A large coal mining company in Shanxi Province, China, decided to adopt a new technology to capture the VAM and convert it into usable energy. After careful evaluation of the suppliers, Anguil’s team in Shanghai was selected to provide the VAM air pollution control system. Anguil Environmental is headquartered in the United States with more than 1,900 pollution abatement installations around the world. Having a presence in Asia for over two decades, the company has successfully installed hundreds of their pollution abatement systems in China.
After a comprehensive design review, Anguil recommended the Regenerative Thermal Oxidizer (RTO) technology equipped with hot gas bypass to destroy the VAM emissions and some low concentration Coal Bed Methane (CMM) from the drainage pipes. With Anguil’s RTO design, no auxiliary energy is required for combustion so long as adequate incoming methane concentrations are maintained, typically above 0.35%.
Any excess heat produced during the oxidation process is routed from a hot gas bypass dampers to a boiler system to generate enough steam, which is led to the steam turbine for electricity generation. Different from traditional methods of power generation by burning the coal or gas, using the excess heat from the RTO does not result in the presence of nitrogen oxide (NOX) and can keep the hot air stream at a very stable temperature, which is very important for the following power generation. There is enough steam to also provide building heat during the winter and cooled shaft air during the summer.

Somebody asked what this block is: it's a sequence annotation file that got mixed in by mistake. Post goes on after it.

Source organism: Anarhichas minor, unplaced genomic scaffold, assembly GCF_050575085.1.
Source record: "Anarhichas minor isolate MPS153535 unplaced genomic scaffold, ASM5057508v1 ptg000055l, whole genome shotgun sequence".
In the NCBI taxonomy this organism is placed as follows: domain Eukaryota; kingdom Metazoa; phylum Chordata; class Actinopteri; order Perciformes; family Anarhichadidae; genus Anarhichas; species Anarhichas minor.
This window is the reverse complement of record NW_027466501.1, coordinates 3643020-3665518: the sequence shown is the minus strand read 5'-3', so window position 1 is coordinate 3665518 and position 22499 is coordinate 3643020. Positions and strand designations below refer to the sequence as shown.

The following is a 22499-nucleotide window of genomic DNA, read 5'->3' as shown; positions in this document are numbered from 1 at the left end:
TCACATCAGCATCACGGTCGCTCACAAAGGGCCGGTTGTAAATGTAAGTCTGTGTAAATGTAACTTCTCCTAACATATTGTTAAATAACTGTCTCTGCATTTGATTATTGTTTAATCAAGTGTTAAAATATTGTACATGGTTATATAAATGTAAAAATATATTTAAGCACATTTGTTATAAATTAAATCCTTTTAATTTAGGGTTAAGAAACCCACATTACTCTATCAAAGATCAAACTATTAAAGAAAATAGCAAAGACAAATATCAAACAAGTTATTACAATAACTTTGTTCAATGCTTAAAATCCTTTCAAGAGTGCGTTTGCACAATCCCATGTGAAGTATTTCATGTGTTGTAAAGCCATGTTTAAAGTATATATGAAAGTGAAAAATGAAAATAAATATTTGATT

This way, the RTO system is not a just destruction technology; the emissions are converted from a greenhouse gas to a revenue generating initiative for the coal mining enterprise as they are able to sell the electricity.
This VAM abatement project consists of six RTOs that process a total exhaust volume of 540,000 Nm3/hr (336,448 SCFM) with an average methane concentration of 1.2%. Once at full capacity, the system will generate electric power with an installed capacity of 15 megawatts which will be returned to the national power grid. Independent reports show that the methane destruction efficiency is above 99.5% and the system is capable of destroying 51 million cubic feet of methane annually.
Under the close cooperation between the different departments and the full support from Anguil headquarters in the United States, the RTOs were installed on time and within budget. The mining customer recognized Anguil with a Best Engineering Organization Unit Award.
As a new method to utilize a very low concentration of VAM in high efficiency, this project has received extensive attention locally. As reported by several local news outlets, the initiative has been listed as a Methane Zero Net Emission Demonstration Project by China National Development and Reform Commission.